General Remarks on the Action of the Elliptical Cutting Frame.

The elliptical movement of the tool is produced as in the geometric pen, and in lbbetson's geometric chuck, by the combination of two circular movements in opposite directions, the one of which travels at double the angular velocity of the other. In the Elliptical Cutting Frame this is effected by the train of wheels seen in the front of the instrument, which are so arranged that the eccentric frame carrying the tool A makes two revolutions to the right, while the radial flange B makes one revolution to the left; and the proportions of the ellipse described by the tool depend upon the relative degrees of eccentricity given to A and B. Thus, when A and B are both placed central, the tool has no eccentricity, and merely produces a dot. When eccentricity is given to A alone, the tool describes a circle, the radius of which will depend upon the movement given to the screw of the eccentric frame, under the guidance of the micrometer head C, which has ten divisions. Supposing the eccentricity to be equal to 4 turns of the screw, or A 0 divisions of the micrometer head, and that it is desired to convert the circle into a straight line, the flange B is also moved 40 divisions, by means of the adjusting screw D, upon which a winch handle is temporarily fitted.

Any series of ellipses between the straight line and the circle may be described by reducing the eccentricity of the radial flange B. Thus, if it be shifted 5 divisions between each figure, a series of 7 ellipses will be produced, gradually advancing from the right line to the circle. Any other number of divisions may be adopted in the same manner; the instrument being so adjusted that equal numbers of divisions on B and C always produce the straight line. Series of concentric ellipses are produced by adjusting both A and B; thus, in pattern 1, A was shifted 4 divisions, and B two divisions between every cut.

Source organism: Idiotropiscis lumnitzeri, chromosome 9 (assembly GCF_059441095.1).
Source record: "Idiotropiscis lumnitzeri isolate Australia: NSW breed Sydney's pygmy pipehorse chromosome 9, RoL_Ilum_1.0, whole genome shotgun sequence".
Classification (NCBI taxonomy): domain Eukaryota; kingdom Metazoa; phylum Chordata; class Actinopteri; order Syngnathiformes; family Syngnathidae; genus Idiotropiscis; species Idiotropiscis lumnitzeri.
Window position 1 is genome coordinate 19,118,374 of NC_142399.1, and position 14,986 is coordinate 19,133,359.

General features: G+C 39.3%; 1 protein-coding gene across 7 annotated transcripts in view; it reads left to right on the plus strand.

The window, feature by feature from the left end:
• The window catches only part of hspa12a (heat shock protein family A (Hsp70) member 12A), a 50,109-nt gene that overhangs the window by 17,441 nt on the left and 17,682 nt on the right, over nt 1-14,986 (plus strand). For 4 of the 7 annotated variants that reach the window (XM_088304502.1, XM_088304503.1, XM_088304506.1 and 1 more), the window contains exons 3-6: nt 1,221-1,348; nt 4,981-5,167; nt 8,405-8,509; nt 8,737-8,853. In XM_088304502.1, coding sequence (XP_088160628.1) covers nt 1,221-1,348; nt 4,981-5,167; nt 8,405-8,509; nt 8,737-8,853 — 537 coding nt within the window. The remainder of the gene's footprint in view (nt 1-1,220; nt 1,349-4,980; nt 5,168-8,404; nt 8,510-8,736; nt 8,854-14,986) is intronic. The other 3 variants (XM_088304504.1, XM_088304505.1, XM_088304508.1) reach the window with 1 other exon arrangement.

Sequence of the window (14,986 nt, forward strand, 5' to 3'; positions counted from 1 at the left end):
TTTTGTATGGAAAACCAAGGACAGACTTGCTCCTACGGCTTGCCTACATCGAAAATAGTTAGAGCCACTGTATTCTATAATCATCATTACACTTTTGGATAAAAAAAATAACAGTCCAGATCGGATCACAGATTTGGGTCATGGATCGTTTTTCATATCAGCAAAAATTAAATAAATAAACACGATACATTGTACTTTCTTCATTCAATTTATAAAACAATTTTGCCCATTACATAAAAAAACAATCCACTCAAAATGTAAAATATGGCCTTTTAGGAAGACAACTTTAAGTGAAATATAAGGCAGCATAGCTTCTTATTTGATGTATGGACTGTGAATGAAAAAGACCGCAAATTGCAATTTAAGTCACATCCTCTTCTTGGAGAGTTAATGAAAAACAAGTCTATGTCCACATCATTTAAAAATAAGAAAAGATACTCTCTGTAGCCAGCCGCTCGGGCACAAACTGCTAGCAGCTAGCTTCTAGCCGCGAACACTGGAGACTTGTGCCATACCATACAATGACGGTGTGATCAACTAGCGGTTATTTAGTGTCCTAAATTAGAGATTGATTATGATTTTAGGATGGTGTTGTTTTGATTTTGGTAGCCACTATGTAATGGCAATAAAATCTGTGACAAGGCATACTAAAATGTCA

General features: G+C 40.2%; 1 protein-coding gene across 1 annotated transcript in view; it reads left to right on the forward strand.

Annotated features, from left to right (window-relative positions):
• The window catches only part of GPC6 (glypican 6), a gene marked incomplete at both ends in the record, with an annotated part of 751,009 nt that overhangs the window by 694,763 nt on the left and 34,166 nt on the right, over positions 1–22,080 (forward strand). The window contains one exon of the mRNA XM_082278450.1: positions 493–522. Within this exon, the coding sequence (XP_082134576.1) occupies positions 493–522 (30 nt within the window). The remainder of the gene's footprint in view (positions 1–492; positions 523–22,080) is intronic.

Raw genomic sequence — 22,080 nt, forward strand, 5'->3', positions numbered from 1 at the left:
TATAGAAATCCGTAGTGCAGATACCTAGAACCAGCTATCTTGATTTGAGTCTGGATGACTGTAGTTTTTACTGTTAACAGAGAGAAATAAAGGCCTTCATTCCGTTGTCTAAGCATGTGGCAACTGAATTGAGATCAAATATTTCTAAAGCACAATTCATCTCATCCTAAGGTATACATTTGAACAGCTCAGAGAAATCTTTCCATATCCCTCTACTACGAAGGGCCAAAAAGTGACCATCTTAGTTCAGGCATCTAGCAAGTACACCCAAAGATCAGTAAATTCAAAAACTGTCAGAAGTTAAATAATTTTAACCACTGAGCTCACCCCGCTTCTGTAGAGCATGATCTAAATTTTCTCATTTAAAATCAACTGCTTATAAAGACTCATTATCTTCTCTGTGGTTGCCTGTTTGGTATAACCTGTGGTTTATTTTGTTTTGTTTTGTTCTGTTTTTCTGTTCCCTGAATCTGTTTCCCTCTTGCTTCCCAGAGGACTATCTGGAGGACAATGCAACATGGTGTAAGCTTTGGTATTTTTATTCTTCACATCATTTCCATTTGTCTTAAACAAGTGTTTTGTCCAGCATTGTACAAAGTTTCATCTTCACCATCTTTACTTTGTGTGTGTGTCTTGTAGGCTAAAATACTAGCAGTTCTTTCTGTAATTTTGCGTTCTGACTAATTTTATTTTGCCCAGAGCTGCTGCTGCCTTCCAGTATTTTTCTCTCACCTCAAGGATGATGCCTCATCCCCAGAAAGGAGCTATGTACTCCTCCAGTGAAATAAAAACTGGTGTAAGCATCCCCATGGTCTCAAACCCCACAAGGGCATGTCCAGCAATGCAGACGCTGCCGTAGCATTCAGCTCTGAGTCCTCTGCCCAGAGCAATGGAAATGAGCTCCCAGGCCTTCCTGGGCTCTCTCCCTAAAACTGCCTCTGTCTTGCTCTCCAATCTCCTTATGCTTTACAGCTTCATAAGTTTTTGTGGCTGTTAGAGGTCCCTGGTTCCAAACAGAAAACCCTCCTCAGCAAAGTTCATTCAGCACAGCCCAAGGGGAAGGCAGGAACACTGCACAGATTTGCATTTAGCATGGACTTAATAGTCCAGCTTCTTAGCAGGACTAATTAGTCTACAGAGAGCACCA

The radial action of the flange B, however, has the effect of placing the ellipses oblique to each other, instead of parallel, and this requires some compensation to be introduced. Captain Ash compensated the obliquity by shifting the division plate of the lathe a proportionate quantity. Subsequently, the spindle was extended through the stem of the instrument, and a graduated disk fixed on the end of the spindle was employed for the compensation, but which is more conveniently and accurately effected by means of the worm wheel and tangent screw movement, suggested by H. Perigal, Esq., F.R.A.S. The tangent screw E is moved by a winch handle, and has a micrometer so arranged, that the movement indicated by one division exactly compensates the obliquity produced by moving the flange B one division; and therefore, to ensure the parallelism of the ellipses, it is only necessary to employ the same number of divisions on B and E. The tangent screw movement may also be employed to give any angular position to the ellipses that may be required. Thus, the worm wheel having 150 teeth, 37 1/2 turns of the tangent screw will place any of the figures at right angles to their former positions.